Ruthless Germany leaves Brazil heart-broken

The nation whose attacking soccer has thrilled the world for generations was left heart-broken on Tuesday after Brazil's humiliating 7-1 loss to Germany in the World Cup semi-finals.

Brazil has hosted one of the most memorable World Cups ever but the country's dream of winning on home soil was not the only thing shattered by a ruthless Germany in an extraordinary match in Belo Horizonte.

The South American country's pride took a battering as the carnival atmosphere that had swept over the samba nation gave way to a state of shock and disbelief following Brazil's heaviest ever international defeat.

Brazil coach Luiz Felipe Scolari issued a heart-felt apology to a country that had spent more than $11 billion to host the World Cup and invested its heart and soul in making the tournament a success.

"My message for the Brazilian people is this. Please excuse us for this performance," he said.

"I'm sorry that we weren't able to get to the final and we're going to try to win the third place match. We still have something to play for."

Germany played superbly but were aided by a woeful Brazilian defense, which conceded five goals in a devastating 18-minute burst in the first half.

An unmarked Thomas Mueller got the first from a corner after 11 minutes before Miroslav Klose struck to become the World Cup's all-time leading scorer with 16 goals.

Toni Kroos grabbed two in three minutes before Sami Khedira added a fifth in the 29th minute as boos rang out around the Mineirao stadium and young children in the crowd started to cry.

German substitute Andre Schuerrle struck twice more late in the second half before Oscar scored a last-minute goal that was of little consolation to the five-times world champions, who had waited 64 years to try to bury the ghost of their 1950 final home defeat by Uruguay.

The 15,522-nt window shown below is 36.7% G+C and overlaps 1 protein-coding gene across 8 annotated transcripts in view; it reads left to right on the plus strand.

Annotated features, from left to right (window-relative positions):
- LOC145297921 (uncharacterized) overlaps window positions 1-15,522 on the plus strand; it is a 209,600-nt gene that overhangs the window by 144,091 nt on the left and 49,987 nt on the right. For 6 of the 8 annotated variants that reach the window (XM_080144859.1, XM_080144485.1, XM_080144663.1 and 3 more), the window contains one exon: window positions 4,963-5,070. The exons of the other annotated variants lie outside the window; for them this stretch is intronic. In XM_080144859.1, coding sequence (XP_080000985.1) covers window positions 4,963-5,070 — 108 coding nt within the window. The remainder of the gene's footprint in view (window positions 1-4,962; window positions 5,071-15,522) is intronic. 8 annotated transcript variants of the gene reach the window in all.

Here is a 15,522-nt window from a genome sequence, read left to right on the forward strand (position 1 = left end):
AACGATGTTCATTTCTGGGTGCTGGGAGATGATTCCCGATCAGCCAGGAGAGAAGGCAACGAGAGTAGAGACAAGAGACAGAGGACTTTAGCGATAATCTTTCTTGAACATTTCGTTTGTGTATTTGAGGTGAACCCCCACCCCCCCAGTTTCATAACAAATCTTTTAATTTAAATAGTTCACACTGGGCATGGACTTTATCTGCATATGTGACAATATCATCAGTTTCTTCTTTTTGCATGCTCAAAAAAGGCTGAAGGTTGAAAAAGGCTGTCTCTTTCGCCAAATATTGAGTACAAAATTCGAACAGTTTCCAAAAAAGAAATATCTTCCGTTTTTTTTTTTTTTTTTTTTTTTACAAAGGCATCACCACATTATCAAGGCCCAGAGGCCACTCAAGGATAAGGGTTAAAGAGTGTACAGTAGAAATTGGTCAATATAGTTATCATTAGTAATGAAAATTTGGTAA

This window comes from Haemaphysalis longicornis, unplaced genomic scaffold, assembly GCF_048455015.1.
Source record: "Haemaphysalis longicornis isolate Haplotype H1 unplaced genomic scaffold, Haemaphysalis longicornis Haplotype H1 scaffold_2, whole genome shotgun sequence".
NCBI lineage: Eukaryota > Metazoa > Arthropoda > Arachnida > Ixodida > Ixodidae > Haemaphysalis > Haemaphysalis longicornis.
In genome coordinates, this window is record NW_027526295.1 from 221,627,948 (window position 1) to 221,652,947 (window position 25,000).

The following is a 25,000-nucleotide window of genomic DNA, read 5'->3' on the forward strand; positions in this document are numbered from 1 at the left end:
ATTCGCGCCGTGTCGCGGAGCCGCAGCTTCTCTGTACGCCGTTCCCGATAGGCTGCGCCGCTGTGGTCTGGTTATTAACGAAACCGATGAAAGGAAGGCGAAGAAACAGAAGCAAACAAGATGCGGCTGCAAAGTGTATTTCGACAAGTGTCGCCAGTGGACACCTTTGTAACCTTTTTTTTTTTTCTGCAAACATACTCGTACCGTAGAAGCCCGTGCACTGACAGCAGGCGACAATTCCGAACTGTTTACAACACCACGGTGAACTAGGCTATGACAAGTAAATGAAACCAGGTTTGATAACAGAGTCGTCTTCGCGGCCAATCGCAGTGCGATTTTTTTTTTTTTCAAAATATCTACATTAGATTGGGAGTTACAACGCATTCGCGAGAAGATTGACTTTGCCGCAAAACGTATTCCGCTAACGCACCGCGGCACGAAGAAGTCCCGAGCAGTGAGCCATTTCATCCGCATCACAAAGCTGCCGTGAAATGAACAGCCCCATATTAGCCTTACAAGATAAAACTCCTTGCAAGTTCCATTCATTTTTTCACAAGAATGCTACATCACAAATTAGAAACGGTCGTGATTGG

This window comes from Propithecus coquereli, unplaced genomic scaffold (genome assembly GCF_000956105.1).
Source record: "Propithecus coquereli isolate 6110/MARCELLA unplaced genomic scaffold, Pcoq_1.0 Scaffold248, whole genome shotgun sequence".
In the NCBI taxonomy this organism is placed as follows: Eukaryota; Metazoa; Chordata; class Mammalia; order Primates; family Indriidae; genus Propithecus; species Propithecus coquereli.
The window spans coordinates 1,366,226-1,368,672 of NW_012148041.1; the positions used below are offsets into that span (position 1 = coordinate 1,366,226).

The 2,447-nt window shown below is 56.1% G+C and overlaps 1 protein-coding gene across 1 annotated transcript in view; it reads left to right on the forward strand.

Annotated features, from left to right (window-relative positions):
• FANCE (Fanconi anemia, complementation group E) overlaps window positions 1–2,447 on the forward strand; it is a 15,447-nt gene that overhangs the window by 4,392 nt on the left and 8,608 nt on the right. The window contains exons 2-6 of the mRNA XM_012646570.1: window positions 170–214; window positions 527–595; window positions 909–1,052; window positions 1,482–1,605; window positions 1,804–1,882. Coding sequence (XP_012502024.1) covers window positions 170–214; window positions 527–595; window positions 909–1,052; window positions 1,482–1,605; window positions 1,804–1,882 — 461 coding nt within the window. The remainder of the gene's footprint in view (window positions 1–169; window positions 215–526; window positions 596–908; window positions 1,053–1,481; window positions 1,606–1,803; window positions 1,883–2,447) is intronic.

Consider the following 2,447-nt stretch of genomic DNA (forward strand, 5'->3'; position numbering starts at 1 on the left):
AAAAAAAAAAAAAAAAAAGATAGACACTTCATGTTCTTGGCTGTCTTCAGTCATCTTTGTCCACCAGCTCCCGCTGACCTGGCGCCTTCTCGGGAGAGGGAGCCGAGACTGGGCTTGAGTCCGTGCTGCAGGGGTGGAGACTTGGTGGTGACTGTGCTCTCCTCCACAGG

"I just wanted to make my people happy," said a sobbing Brazil defender David Luiz.

"Unfortunately, we couldn't. I'm sorry, I'm sorry to all Brazilians, I just wanted to see them smile, everyone knows how important it was."

FANS TRAUMATISED

Germany have the chance to win the World Cup for the fourth time when they play the winners of Wednesday's semi-final between Argentina and the Netherlands in Sunday's final in Rio de Janeiro.

Many fans at Copacabana Beach, who had been happily singing and dancing with excitement before the game, left the planned party before halftime.

In Germany, the celebrations were in full swing, with hundreds of thousands of people flocking to the avenue stretching from the Brandenburg Gate to the golden statue-topped Victory Column in Berlin.

Organizers extended the fan zone to 1.3 kilometers in anticipation of the massive crowd who roared with excitement as each goal was banged into the Brazilian net.

"Five goals in 18 minutes. It’s clear that they were shocked and didn’t know what to do," Germany coach Joachim Loew said.

“We played well in the first half obviously. But it continues. We need to be humble. We don’t want to overvalue this."

Germany's win came exactly 24 years to the day since their last World Cup triumph in 1990, when they beat Argentina in the final.

They lost to Brazil in the 2002 final and were knocked out in the semi-finals when they hosted the tournament in 2006.

“We had great hopes in 2006 too and you can feel the pressure that the hosts have in a match like this,” Loew said.

“All 200 million people here want you to get to the final. That can cause your players to tighten up. I feel sorry for him (Scolari). I think I know how he feels.”

VAN PERSIE ILL

Meanwhile, the Netherlands have concerns over striker Robin van Persie, who was suffering from stomach problems ahead of their game against Argentina in Sao Paulo.

Van Persie has been training separately from the squad and Dutch coach Louis van Gaal said he would not be able to make a decision on his fitness until the day of the game.

"I don't know," Van Gaal said when asked if his key striker would play. "Tomorrow I'll have to take all these decisions but I can't do that today."

Off the field, Ray Whelan, chief executive of a hospitality firm arrested in connection with an investigation into VIP ticket scalping at the World Cup, was released after spending the night in custody.

Whelan was arrested as a result of Operation Jules Rimet in which 12 people have been arrested following investigations into the illegal resale of tickets for the tournament.

The investigation has further sullied the reputation of world soccer's governing body FIFA, which was already facing allegations of bribery surrounding Qatar's successful bid to host the 2022 World Cup.

Whelan's company, MATCH, said the Englishman was released in Rio de Janeiro and that he will assist police with further enquiries.

"MATCH have complete faith that the facts will establish that he has not violated any laws," it said in a statement, adding that Whelan would continue working at the World Cup.

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